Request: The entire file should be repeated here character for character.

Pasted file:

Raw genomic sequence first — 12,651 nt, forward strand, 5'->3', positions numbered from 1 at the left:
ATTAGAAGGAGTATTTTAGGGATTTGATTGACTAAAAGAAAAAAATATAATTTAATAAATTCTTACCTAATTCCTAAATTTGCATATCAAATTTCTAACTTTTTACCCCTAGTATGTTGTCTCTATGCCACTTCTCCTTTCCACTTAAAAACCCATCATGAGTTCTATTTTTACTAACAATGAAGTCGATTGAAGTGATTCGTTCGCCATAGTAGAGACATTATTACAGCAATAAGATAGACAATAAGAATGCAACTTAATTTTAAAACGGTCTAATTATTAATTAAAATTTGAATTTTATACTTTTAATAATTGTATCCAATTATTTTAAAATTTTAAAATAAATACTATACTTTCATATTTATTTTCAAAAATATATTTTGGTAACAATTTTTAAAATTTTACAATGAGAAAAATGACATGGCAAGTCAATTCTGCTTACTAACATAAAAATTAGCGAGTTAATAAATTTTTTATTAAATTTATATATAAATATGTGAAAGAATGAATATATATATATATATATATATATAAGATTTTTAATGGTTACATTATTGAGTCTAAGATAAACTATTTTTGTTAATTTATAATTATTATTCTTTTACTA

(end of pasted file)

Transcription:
Raw genomic sequence first — 12,651 nt, forward strand, 5'->3', positions numbered from 1 at the left:
ATTAGAAGGAGTATTTTAGGGATTTGATTGACTAAAAGAAAAAAATATAATTTAATAAATTCTTACCTAATTCCTAAATTTGCATATCAAATTTCTAACTTTTTACCCCTAGTATGTTGTCTCTATGCCACTTCTCCTTTCCACTTAAAAACCCATCATGAGTTCTATTTTTACTAACAATGAAGTCGATTGAAGTGATTCGTTCGCCATAGTAGAGACATTATTACAGCAATAAGATAGACAATAAGAATGCAACTTAATTTTAAAACGGTCTAATTATTAATTAAAATTTGAATTTTATACTTTTAATAATTGTATCCAATTATTTTAAAATTTTAAAATAAATACTATACTTTCATATTTATTTTCAAAAATATATTTTGGTAACAATTTTTAAAATTTTACAATGAGAAAAATGACATGGCAAGTCAATTCTGCTTACTAACATAAAAATTAGCGAGTTAATAAATTTTTTATTAAATTTATATATAAATATGTGAAAGAATGAATATATATATATATATATATATATAAGATTTTTAATGGTTACATTATTGAGTCTAAGATAAACTATTTTTGTTAATTTATAATTATTATTCTTTTACTA